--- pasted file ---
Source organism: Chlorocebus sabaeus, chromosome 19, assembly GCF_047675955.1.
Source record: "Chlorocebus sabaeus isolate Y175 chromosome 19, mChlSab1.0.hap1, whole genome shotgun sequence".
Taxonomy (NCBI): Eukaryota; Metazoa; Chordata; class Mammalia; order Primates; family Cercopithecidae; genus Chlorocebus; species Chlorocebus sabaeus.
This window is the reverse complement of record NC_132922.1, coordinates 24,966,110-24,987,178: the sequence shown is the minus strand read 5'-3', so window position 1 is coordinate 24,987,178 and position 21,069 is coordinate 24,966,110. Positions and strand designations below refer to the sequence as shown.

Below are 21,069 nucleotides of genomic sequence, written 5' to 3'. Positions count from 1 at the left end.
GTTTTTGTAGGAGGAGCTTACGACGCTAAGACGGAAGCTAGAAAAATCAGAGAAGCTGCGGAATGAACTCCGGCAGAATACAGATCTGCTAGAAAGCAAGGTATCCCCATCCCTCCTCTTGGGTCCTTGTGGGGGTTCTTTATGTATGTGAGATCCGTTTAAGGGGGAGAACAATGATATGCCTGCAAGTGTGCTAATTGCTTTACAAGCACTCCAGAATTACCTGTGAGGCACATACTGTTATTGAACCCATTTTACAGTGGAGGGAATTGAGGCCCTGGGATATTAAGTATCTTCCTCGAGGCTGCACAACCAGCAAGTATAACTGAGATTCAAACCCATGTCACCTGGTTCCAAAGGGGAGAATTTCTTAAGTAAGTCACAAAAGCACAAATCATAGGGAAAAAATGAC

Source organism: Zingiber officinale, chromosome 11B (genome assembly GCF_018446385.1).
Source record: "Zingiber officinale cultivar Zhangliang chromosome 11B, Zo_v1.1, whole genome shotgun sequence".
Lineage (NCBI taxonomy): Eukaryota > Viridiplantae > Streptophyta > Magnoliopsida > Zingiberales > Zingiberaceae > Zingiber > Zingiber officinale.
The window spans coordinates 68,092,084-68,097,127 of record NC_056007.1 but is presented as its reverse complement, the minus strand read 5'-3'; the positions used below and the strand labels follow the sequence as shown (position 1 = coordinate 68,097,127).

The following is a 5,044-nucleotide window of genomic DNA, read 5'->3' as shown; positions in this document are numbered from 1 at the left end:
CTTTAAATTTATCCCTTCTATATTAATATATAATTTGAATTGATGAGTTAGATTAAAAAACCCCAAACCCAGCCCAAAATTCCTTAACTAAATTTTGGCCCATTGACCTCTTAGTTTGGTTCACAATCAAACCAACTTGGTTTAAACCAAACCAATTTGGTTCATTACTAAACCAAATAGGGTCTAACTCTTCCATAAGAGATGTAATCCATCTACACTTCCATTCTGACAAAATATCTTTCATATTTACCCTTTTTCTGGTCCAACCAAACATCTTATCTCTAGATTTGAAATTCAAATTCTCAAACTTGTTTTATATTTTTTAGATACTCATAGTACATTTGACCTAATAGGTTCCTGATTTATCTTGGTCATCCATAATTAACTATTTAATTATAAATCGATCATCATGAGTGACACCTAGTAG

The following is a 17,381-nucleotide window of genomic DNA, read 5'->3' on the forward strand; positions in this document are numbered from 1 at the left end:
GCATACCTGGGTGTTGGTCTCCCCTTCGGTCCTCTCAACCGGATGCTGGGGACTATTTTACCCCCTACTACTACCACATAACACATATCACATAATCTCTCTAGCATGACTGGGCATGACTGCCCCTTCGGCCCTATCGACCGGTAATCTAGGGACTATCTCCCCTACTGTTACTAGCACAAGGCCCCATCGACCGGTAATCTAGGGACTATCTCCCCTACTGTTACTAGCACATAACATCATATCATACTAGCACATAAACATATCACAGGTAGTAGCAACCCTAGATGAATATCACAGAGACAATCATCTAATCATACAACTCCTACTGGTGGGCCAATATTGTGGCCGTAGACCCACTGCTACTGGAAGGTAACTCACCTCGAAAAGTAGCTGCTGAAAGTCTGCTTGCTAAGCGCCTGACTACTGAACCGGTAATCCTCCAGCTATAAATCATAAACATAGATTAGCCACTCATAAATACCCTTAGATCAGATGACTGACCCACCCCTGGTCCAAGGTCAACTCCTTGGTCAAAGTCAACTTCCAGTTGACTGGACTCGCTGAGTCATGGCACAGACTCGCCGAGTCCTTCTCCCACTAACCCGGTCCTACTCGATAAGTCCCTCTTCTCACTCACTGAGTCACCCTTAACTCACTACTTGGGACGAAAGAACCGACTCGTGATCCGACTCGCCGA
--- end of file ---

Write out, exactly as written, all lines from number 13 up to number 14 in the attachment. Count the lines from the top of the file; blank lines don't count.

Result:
The following is a 17,381-nucleotide window of genomic DNA, read 5'->3' on the forward strand; positions in this document are numbered from 1 at the left end:
GCATACCTGGGTGTTGGTCTCCCCTTCGGTCCTCTCAACCGGATGCTGGGGACTATTTTACCCCCTACTACTACCACATAACACATATCACATAATCTCTCTAGCATGACTGGGCATGACTGCCCCTTCGGCCCTATCGACCGGTAATCTAGGGACTATCTCCCCTACTGTTACTAGCACAAGGCCCCATCGACCGGTAATCTAGGGACTATCTCCCCTACTGTTACTAGCACATAACATCATATCATACTAGCACATAAACATATCACAGGTAGTAGCAACCCTAGATGAATATCACAGAGACAATCATCTAATCATACAACTCCTACTGGTGGGCCAATATTGTGGCCGTAGACCCACTGCTACTGGAAGGTAACTCACCTCGAAAAGTAGCTGCTGAAAGTCTGCTTGCTAAGCGCCTGACTACTGAACCGGTAATCCTCCAGCTATAAATCATAAACATAGATTAGCCACTCATAAATACCCTTAGATCAGATGACTGACCCACCCCTGGTCCAAGGTCAACTCCTTGGTCAAAGTCAACTTCCAGTTGACTGGACTCGCTGAGTCATGGCACAGACTCGCCGAGTCCTTCTCCCACTAACCCGGTCCTACTCGATAAGTCCCTCTTCTCACTCACTGAGTCACCCTTAACTCACTACTTGGGACGAAAGAACCGACTCGTGATCCGACTCGCCGA